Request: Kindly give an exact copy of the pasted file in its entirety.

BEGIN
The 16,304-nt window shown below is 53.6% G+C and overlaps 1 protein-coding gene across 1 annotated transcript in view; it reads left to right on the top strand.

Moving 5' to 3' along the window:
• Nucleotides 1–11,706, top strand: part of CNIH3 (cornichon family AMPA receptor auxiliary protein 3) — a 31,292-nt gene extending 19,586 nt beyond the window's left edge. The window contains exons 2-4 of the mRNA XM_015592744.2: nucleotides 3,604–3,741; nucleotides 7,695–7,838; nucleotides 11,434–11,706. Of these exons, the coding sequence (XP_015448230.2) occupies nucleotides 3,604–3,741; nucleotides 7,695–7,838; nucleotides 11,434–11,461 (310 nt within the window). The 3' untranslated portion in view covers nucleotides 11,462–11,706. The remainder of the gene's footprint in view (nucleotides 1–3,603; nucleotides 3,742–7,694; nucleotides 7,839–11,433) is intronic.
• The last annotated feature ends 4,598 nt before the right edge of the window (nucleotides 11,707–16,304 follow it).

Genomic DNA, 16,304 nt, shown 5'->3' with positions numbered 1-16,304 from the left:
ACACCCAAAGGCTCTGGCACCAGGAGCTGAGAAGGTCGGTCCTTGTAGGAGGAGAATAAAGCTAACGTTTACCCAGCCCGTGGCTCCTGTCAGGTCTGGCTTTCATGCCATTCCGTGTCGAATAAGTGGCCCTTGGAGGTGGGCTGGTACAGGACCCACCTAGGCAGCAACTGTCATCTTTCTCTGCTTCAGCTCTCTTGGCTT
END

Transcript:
The 16,304-nt window shown below is 53.6% G+C and overlaps 1 protein-coding gene across 1 annotated transcript in view; it reads left to right on the top strand.

Moving 5' to 3' along the window:
• Nucleotides 1–11,706, top strand: part of CNIH3 (cornichon family AMPA receptor auxiliary protein 3) — a 31,292-nt gene extending 19,586 nt beyond the window's left edge. The window contains exons 2-4 of the mRNA XM_015592744.2: nucleotides 3,604–3,741; nucleotides 7,695–7,838; nucleotides 11,434–11,706. Of these exons, the coding sequence (XP_015448230.2) occupies nucleotides 3,604–3,741; nucleotides 7,695–7,838; nucleotides 11,434–11,461 (310 nt within the window). The 3' untranslated portion in view covers nucleotides 11,462–11,706. The remainder of the gene's footprint in view (nucleotides 1–3,603; nucleotides 3,742–7,694; nucleotides 7,839–11,433) is intronic.
• The last annotated feature ends 4,598 nt before the right edge of the window (nucleotides 11,707–16,304 follow it).

Genomic DNA, 16,304 nt, shown 5'->3' with positions numbered 1-16,304 from the left:
ACACCCAAAGGCTCTGGCACCAGGAGCTGAGAAGGTCGGTCCTTGTAGGAGGAGAATAAAGCTAACGTTTACCCAGCCCGTGGCTCCTGTCAGGTCTGGCTTTCATGCCATTCCGTGTCGAATAAGTGGCCCTTGGAGGTGGGCTGGTACAGGACCCACCTAGGCAGCAACTGTCATCTTTCTCTGCTTCAGCTCTCTTGGCTT